PapayaMobile is looking to bolster the Android side of its social-mobile gaming network with a new development tool called Social Splash.
The free tool will allow developers with Flash or HTML5-based games to port their titles to Android using Social Splash as wrapper that renders the game into an Android friendly format, essentially converting it into a native app. It sounds similar to what streaming game service iSwifter does to Flash apps. According to the company’s press release, developers won’t need any specialized Android knowledge to use the product. PapayaMobile’s product is aimed at developers who are currently working on Facebook and Google+.
The move is an interesting one for PapayaMobile for a couple of reasons:
First, while its becoming more common for social game developers like Zynga, Wooga and Playdom to bring out iOS versions of popular Facebook games, not many social game companies have made the jump to Android yet due to the platform’s trickier monetization. Even fairly successful mobile developers working on iOS like the U.K.-based Hogrocket have been slow to bring their games to Android, telling Inside Mobile Apps that Android ports can be a risk in terms of time and effort when compared to the potential payoff.
If Social Splash allows developers to create Android experiences that rival the ones found online, it could be a good tool for companies looking to branch out from Facebook and get into mobile.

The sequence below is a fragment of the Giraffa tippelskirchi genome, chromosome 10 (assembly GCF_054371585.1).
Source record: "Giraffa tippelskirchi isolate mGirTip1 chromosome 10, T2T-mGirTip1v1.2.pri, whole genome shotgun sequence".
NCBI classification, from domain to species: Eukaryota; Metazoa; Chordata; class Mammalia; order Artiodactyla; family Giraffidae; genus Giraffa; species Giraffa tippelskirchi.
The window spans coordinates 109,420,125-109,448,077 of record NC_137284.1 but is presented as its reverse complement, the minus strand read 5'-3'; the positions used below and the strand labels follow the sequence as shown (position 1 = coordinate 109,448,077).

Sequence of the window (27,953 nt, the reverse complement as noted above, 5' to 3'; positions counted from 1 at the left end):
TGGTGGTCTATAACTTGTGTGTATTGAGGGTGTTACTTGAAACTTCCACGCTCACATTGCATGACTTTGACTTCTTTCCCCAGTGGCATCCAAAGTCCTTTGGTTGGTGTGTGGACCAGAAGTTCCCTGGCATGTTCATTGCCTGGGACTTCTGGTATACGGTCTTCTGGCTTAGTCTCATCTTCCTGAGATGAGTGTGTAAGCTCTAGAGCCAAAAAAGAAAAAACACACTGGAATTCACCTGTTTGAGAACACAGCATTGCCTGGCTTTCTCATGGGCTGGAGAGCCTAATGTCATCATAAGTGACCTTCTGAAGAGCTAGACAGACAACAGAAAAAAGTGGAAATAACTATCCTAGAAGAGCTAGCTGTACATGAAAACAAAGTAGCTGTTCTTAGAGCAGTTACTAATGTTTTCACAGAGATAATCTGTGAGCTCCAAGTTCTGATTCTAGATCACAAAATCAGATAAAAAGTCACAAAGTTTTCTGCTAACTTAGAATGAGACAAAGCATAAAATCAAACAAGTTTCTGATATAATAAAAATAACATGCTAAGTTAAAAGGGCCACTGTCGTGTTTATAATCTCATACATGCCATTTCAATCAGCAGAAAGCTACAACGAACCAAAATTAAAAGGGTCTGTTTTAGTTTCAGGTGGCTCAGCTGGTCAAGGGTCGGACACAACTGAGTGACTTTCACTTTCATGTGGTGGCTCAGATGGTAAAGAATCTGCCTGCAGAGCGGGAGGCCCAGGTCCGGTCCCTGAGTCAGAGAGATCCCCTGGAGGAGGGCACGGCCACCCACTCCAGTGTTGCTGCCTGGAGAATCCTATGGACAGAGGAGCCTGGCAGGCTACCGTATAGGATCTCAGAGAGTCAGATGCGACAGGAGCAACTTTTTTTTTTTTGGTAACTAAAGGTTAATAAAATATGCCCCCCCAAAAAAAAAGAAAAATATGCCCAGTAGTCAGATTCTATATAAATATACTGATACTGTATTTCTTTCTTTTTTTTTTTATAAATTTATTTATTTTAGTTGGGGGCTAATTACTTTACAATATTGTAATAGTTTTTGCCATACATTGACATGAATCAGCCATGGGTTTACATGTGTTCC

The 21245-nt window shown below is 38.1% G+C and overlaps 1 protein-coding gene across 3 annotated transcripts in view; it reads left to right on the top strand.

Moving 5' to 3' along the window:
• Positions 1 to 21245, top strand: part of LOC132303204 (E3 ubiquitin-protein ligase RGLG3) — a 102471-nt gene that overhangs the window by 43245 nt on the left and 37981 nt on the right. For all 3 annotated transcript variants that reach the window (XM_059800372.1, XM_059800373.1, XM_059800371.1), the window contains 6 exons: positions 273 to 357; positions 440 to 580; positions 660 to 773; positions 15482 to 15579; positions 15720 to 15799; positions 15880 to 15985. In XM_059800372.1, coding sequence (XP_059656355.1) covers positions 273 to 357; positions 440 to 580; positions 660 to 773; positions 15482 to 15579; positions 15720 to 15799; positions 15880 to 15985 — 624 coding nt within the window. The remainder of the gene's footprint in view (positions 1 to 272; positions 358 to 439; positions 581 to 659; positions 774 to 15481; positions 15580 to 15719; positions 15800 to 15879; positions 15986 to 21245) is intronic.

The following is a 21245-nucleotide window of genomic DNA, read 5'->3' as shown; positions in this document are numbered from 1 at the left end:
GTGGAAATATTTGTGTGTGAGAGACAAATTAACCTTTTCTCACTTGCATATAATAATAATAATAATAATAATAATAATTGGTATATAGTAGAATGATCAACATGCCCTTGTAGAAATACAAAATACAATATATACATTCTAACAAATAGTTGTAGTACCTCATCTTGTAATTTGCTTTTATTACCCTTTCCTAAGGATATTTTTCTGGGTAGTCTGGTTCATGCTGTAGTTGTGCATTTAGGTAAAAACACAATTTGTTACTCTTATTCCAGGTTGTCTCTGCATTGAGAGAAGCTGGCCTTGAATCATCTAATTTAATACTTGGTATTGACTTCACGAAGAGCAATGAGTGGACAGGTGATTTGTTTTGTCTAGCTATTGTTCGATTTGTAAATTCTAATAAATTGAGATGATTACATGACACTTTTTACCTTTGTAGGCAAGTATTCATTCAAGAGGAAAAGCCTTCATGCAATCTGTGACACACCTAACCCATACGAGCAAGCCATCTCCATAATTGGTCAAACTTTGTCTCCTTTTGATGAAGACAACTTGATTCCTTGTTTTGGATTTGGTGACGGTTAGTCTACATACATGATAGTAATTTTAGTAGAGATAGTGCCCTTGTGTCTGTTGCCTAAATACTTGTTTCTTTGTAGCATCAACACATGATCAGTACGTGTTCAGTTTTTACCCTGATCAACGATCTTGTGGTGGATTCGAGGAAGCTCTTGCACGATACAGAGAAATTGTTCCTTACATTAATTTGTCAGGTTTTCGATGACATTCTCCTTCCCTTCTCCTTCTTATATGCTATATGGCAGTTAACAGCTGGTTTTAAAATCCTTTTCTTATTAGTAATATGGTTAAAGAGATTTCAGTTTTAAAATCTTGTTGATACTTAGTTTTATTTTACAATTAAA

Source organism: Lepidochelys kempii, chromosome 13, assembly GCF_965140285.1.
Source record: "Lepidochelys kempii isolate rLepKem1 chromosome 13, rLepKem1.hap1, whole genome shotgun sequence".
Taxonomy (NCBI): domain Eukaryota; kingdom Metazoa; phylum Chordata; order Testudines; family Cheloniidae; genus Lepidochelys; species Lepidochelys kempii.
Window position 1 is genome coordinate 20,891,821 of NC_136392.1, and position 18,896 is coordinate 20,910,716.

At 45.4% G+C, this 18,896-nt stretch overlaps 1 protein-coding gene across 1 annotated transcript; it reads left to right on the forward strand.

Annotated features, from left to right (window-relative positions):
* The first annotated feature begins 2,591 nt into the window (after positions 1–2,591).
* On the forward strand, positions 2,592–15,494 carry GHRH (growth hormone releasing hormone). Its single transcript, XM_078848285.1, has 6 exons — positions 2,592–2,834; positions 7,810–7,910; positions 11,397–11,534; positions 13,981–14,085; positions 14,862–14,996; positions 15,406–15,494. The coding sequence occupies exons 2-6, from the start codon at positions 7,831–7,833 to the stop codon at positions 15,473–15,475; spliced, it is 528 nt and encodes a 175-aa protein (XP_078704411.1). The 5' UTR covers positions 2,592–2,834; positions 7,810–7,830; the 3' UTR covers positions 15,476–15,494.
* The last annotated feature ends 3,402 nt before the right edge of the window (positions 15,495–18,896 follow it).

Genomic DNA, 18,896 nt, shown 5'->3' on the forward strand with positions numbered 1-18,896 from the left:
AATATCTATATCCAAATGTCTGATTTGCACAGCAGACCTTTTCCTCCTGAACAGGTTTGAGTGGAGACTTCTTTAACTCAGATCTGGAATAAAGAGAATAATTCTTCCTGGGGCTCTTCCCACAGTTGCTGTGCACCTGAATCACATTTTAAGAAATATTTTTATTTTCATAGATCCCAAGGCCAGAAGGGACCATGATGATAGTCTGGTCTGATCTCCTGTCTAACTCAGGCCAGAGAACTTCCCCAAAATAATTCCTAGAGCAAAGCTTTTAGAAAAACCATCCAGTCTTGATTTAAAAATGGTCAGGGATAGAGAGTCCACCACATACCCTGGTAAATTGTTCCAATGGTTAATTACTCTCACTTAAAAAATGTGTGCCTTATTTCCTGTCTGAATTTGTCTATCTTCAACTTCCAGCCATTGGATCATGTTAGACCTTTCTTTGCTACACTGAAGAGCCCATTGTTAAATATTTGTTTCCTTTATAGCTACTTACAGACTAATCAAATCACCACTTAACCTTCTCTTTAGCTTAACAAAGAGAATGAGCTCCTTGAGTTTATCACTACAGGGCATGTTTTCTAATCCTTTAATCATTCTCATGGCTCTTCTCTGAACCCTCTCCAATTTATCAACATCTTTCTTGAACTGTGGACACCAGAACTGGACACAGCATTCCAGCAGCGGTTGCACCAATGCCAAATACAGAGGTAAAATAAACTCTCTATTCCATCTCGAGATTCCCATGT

“This tool is for every developer that has felt abandoned by Flash and crowded out by Zynga,” PapayaMobile’s co-founder Si Shen said in a statement. “We believe in helping HTML5 and Flash developers make the transition to mobile a seamless experience. Not only does this new tool decrease development time, but it also allows developers to launch their entire games catalog onto mobile without having to learn a new coding language.”
Second, Social Splash could also help PapayaMobile, which no longer develops its own games, shore up relationships with third party developers as competition from better-funded competitors like GREE, DeNA and Facebook intensifies in the social-mobile gaming space.
GREE has been aggressively courting developers for its upcoming global platform and recently announced it was partnering with 11 high profile Chinese and Korean developers to bring their games to the English-speaking market. It is also working with with Ubisoft and Gameloft on platform exclusive titles. DeNA has been busy building out the Mobage network, signing deals with developers like Glu Mobile and TinyCo. The company also just announced it would be opening a subsidiary studio in Vancouver, BC headed by Gameview co-founder Irfan Virk. Facebook is also investing heavily in its HTML5 based mobile platform, bringing its viral channels to the service and absorbing the costs of carrier-powered payments in order to entice developers.
PapayaMobile’s mobile-social gaming network more than 50 million users on Android and iOS, up from the 38 million users it reported in December.